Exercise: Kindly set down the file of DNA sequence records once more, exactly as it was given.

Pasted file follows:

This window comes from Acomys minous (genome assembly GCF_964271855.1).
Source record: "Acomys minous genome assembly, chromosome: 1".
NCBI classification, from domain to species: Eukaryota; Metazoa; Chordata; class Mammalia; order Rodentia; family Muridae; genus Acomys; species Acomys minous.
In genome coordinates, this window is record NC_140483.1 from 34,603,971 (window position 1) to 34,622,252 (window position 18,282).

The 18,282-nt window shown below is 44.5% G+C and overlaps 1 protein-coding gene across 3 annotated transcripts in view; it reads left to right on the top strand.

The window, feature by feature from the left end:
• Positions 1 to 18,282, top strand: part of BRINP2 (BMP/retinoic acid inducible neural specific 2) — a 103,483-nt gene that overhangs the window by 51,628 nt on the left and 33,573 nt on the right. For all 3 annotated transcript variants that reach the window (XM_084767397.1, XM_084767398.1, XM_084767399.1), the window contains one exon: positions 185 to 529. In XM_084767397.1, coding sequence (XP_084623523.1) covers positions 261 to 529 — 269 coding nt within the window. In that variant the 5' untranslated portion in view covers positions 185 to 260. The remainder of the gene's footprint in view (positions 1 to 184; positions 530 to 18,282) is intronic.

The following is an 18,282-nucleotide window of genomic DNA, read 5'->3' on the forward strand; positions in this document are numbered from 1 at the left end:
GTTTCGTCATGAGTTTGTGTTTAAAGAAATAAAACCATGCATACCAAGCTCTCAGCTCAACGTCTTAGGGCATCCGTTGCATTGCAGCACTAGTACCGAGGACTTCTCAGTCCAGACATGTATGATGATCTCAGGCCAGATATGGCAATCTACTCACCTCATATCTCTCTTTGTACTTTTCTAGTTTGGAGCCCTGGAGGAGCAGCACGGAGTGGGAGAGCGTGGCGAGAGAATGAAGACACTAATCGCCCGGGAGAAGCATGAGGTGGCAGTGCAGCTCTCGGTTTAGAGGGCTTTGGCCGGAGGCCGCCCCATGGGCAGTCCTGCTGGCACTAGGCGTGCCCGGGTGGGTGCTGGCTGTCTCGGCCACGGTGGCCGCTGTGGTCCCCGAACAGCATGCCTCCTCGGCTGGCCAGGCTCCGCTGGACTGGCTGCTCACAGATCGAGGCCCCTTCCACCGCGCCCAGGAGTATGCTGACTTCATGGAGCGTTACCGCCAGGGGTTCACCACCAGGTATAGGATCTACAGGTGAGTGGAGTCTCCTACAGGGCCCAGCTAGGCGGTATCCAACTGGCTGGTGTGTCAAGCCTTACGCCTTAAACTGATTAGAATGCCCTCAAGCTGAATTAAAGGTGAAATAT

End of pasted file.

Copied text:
This window comes from Acomys minous (genome assembly GCF_964271855.1).
Source record: "Acomys minous genome assembly, chromosome: 1".
NCBI classification, from domain to species: Eukaryota; Metazoa; Chordata; class Mammalia; order Rodentia; family Muridae; genus Acomys; species Acomys minous.
In genome coordinates, this window is record NC_140483.1 from 34,603,971 (window position 1) to 34,622,252 (window position 18,282).

The 18,282-nt window shown below is 44.5% G+C and overlaps 1 protein-coding gene across 3 annotated transcripts in view; it reads left to right on the top strand.

The window, feature by feature from the left end:
• Positions 1 to 18,282, top strand: part of BRINP2 (BMP/retinoic acid inducible neural specific 2) — a 103,483-nt gene that overhangs the window by 51,628 nt on the left and 33,573 nt on the right. For all 3 annotated transcript variants that reach the window (XM_084767397.1, XM_084767398.1, XM_084767399.1), the window contains one exon: positions 185 to 529. In XM_084767397.1, coding sequence (XP_084623523.1) covers positions 261 to 529 — 269 coding nt within the window. In that variant the 5' untranslated portion in view covers positions 185 to 260. The remainder of the gene's footprint in view (positions 1 to 184; positions 530 to 18,282) is intronic.

The following is an 18,282-nucleotide window of genomic DNA, read 5'->3' on the forward strand; positions in this document are numbered from 1 at the left end:
GTTTCGTCATGAGTTTGTGTTTAAAGAAATAAAACCATGCATACCAAGCTCTCAGCTCAACGTCTTAGGGCATCCGTTGCATTGCAGCACTAGTACCGAGGACTTCTCAGTCCAGACATGTATGATGATCTCAGGCCAGATATGGCAATCTACTCACCTCATATCTCTCTTTGTACTTTTCTAGTTTGGAGCCCTGGAGGAGCAGCACGGAGTGGGAGAGCGTGGCGAGAGAATGAAGACACTAATCGCCCGGGAGAAGCATGAGGTGGCAGTGCAGCTCTCGGTTTAGAGGGCTTTGGCCGGAGGCCGCCCCATGGGCAGTCCTGCTGGCACTAGGCGTGCCCGGGTGGGTGCTGGCTGTCTCGGCCACGGTGGCCGCTGTGGTCCCCGAACAGCATGCCTCCTCGGCTGGCCAGGCTCCGCTGGACTGGCTGCTCACAGATCGAGGCCCCTTCCACCGCGCCCAGGAGTATGCTGACTTCATGGAGCGTTACCGCCAGGGGTTCACCACCAGGTATAGGATCTACAGGTGAGTGGAGTCTCCTACAGGGCCCAGCTAGGCGGTATCCAACTGGCTGGTGTGTCAAGCCTTACGCCTTAAACTGATTAGAATGCCCTCAAGCTGAATTAAAGGTGAAATAT